By Lori Fontanes, August 8, New York
According to Liana Hoodes, Policy Advisor, Northeast Organic Farming Association of New York (NOFA-NY), Cornell University plans to begin open-air trials of genetically modified diamondback moths at the New York State Agricultural Experiment Station (NYSAES) in Geneva, New York, sometime this month. Hoodes received notice of the pending first-time release of the novel species from a representative at Cornell a few days before the university’s sole public forum regarding the field release experiments. The public meeting, to be held today (August 9), will feature a panel of experts headed by Cornell entomologist Dr. Anthony Shelton and NYSAES interim director Dr. Jan Nyrop as well as a representative from U.K.-based Oxitec Ltd., the manufacturer of the imported GE insect. Oxitec is the company that also engineered the modified Aedes aegypti mosquito that has been at the center of a similar debate in the Florida Keys.
Although not listed as an invasive species in New York by the NYS Department of Environmental Conservation, diamondback moth is a serious scourge of cruciferous crops around the world. As Shelton and Nyrop wrote recently in Finger Lakes Times, the tiny moth is “one of the world’s worst agricultural pests,” causing global damages estimated at “up to $5 billion each year.” Organic farmers in New York, however, have also expressed concerns about the possible negative economic impacts from a GE version of the insect. NOFA-NY, in particular, has continually raised the issue of risks to organic growers’ federal certifications as well as to their livelihoods if GE insects eventually come to market.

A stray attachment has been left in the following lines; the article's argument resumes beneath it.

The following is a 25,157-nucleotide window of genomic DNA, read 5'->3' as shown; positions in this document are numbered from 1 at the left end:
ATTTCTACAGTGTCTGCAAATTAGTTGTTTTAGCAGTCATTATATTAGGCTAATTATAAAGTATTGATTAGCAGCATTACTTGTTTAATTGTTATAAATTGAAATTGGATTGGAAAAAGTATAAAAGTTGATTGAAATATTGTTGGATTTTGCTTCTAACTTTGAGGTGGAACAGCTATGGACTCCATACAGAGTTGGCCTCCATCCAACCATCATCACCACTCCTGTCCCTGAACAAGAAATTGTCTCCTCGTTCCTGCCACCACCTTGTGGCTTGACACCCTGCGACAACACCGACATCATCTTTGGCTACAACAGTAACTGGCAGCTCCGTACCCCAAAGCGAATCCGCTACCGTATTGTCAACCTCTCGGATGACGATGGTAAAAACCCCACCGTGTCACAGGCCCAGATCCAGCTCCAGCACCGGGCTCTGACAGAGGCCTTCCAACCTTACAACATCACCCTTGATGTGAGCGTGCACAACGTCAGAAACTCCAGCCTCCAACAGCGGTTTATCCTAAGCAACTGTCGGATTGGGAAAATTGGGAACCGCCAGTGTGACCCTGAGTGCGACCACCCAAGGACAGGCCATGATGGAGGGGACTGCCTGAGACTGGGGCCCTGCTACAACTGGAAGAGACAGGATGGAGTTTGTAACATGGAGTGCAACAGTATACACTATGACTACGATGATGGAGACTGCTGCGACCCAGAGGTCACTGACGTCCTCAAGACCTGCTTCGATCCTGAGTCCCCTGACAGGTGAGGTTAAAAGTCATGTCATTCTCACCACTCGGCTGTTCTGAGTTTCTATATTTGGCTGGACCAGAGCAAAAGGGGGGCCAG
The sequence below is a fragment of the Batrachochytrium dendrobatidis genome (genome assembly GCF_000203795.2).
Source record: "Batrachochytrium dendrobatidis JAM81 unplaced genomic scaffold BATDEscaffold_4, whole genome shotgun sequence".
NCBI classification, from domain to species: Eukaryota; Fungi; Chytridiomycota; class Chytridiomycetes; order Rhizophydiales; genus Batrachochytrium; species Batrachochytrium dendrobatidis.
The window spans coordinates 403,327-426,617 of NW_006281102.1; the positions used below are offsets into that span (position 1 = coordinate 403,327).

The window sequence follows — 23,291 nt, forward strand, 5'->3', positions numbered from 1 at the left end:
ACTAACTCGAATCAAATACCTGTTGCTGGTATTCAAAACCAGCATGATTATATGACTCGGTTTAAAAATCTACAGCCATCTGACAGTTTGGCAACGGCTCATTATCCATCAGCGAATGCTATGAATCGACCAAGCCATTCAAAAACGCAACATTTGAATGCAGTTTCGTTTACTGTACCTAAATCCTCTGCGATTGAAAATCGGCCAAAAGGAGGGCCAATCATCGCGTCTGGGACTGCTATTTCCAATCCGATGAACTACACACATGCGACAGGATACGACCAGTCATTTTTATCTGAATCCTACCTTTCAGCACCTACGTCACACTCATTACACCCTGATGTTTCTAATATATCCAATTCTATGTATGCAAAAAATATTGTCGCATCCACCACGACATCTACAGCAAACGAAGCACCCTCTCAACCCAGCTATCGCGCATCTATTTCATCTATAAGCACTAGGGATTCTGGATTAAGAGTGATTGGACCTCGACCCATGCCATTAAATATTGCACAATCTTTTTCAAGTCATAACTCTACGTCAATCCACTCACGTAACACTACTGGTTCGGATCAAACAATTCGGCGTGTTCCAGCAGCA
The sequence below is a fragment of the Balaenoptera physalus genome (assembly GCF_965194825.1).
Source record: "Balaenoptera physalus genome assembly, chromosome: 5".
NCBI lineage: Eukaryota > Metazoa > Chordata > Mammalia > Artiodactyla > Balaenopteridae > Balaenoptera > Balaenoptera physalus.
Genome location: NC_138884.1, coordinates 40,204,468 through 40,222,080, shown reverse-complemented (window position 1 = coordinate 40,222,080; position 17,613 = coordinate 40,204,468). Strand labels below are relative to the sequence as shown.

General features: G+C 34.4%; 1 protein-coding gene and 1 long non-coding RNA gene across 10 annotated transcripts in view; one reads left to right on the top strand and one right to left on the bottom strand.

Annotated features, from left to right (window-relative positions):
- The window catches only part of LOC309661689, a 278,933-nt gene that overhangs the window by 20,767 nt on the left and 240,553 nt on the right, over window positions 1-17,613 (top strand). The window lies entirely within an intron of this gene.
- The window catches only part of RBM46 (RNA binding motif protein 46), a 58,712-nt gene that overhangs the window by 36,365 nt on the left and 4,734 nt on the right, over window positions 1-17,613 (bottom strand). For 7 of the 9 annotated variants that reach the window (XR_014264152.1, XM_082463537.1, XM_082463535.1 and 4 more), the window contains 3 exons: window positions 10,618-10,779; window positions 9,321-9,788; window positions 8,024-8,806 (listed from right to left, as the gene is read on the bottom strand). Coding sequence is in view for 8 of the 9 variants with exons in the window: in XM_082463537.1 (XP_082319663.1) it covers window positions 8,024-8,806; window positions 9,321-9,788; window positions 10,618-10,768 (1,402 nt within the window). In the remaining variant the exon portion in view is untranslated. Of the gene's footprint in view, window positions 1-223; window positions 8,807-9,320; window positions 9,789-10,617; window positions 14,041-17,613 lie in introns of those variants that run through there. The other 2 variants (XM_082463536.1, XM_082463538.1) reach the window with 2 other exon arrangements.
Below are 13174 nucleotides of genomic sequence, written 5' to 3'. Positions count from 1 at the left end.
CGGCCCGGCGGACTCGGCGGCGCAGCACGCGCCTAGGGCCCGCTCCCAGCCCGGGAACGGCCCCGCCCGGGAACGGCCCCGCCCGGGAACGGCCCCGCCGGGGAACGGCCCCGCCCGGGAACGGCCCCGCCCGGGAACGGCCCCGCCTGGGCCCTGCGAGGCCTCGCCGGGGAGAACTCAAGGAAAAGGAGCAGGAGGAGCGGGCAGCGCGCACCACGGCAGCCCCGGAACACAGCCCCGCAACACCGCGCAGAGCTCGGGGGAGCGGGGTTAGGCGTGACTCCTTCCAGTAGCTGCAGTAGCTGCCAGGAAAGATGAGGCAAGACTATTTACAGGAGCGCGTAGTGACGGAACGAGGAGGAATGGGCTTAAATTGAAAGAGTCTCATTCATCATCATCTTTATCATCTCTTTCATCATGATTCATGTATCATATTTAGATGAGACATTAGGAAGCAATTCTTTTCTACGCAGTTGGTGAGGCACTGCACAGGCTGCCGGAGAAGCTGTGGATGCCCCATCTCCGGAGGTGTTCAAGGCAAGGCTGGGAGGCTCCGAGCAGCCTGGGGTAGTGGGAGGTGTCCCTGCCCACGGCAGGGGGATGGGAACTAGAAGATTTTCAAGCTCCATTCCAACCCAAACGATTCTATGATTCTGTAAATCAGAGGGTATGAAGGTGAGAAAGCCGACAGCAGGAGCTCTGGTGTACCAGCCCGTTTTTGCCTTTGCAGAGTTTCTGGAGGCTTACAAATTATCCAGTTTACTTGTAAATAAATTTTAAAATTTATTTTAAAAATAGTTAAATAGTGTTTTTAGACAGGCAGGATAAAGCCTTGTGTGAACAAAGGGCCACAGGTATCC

Cornell received the federal permit to conduct the open release trials concurrent with the U.S. Department of Agriculture (USDA) Animal and Plant Health Service (APHIS) announcement of the availability of a final environmental assessment (EA) and finding of no significant impact (FONSI), as published in the Federal Register on July 7, 2017. On the its website, USDA-APHIS states that “[b]ased on its FONSI, APHIS has determined that an environmental impact statement need not be prepared.” But in addition to NOFA-NY, watchdog groups such as Friends of the Earth, Food & Water Watch, GeneWatch UK, and Center for Food Safety have questioned the sufficiency of the federal government’s conclusions. Furthermore, although the experiments will take place in New York, the state’s regulatory body, NYS-DEC, did not require any additional environmental assessments in advance of the open-air trials. In an undated letter to NOFA-NY, Kathleen Moser, NYS-DEC Deputy Commissioner for Natural Resources, asserted that “issuance of a permit for the open-air release of genetically modified (engineered) diamondback moths falls outside of DEC’s current regulatory authority.” This purported lack of jurisdiction leaves many critics unsatisfied.
“You need a permit to release butterflies at your wedding in New York State,” Senior Policy Analyst Jaydee Hanson of Center for Food Safety wrote in an email, “but not genetically engineered diamondback moths!”